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Specifically, SNS-595 showed 99% to 100% inhibition of the growth of established tumors in three different solid tumor mouse models. In some cases, complete tumor regressions were observed. In these models, a number of marketed cytotoxic drugs, including paclitaxel and irinotecan, had significantly less activity than SNS-595. In other mouse models involving the study of human tumors in mice with compromised immune systems, SNS-595 has shown broad activity in all models tested and inhibited the growth of established tumors by more than 80% in 14 of 17 tumor lines evaluated, including several drug-resistant tumor lines. While we do not know whether SNS-595 will demonstrate comparable activity in humans, we believe that these data are encouraging and support further development.

        SNS-595 has also demonstrated excellent PK properties in animals and humans to date. SNS-595 demonstrated, in all species tested, precise and reproducible PK results and low inter-individual PK variability. We believe this is because levels of SNS-595 in the blood are less affected by the metabolic processes than many other cytotoxic drugs. As a result, we expect to see similar drug exposures across all patients treated with SNS-595, a consistent adverse event profile and fewer unexpected toxicities.

        The potential toxicity of single and repeated doses of SNS-595 has been explored in a number of animal studies that suggest the mechanism-based dose-limiting toxicities in humans receiving SNS-595 may be similar to some of those observed in approved cytotoxic agents, including temporary toxicity to bone marrow cells, the gastrointestinal system and other systems with rapidly dividing cells. These toxicities are usually reversible and can be adequately managed by experienced medical oncology practitioners.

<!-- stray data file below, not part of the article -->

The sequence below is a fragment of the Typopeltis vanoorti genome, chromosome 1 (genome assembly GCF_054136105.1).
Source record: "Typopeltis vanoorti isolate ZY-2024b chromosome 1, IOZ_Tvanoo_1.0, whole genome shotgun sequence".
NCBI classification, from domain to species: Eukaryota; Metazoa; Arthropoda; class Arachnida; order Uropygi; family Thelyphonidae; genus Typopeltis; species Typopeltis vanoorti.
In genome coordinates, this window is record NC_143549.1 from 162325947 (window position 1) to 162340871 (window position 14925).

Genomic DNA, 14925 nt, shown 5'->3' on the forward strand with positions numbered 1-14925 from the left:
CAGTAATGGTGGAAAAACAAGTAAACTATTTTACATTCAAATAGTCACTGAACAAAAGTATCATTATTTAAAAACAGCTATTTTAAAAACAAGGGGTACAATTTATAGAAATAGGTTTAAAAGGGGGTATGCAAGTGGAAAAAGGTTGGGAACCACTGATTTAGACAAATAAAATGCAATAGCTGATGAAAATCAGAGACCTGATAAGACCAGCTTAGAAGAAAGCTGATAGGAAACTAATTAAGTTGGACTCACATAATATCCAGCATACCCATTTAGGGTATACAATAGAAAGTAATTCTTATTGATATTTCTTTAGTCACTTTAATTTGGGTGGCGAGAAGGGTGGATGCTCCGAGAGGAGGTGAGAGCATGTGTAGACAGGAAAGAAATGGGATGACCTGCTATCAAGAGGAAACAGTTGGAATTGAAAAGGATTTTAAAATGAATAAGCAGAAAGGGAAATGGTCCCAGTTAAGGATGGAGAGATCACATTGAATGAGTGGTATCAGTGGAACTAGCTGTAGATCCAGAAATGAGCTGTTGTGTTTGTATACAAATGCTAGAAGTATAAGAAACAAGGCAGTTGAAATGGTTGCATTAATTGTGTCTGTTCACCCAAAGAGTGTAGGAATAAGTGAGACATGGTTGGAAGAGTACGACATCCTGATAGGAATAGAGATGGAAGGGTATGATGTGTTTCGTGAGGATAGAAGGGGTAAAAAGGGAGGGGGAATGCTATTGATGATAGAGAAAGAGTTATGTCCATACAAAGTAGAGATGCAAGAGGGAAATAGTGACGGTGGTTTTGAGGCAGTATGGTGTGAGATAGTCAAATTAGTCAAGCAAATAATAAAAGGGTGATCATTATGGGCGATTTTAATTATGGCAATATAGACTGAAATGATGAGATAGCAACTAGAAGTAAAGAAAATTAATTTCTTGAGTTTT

We plan to commence up to three Phase II clinical trials with SNS-595 in the second half of 2005. We currently plan to design these trials to evaluate SNS-595 as a stand-alone therapy in patients with small cell and non-small cell lung cancers and acute myelocytic leukemia. In addition, in 2006 we intend to commence Phase II clinical trials to evaluate SNS-595 as a stand-alone therapy and Phase Ib clinical trials to evaluate SNS-595 in combination with standard treatments in additional tumor types. We may modify the tumor types selected for these Phase II and Phase Ib clinical trials based on the anti-tumor activity observed in animal models, tumor types showing responses in our Phase I clinical trials and strategic regulatory and market considerations.

Oncology Kinase Programs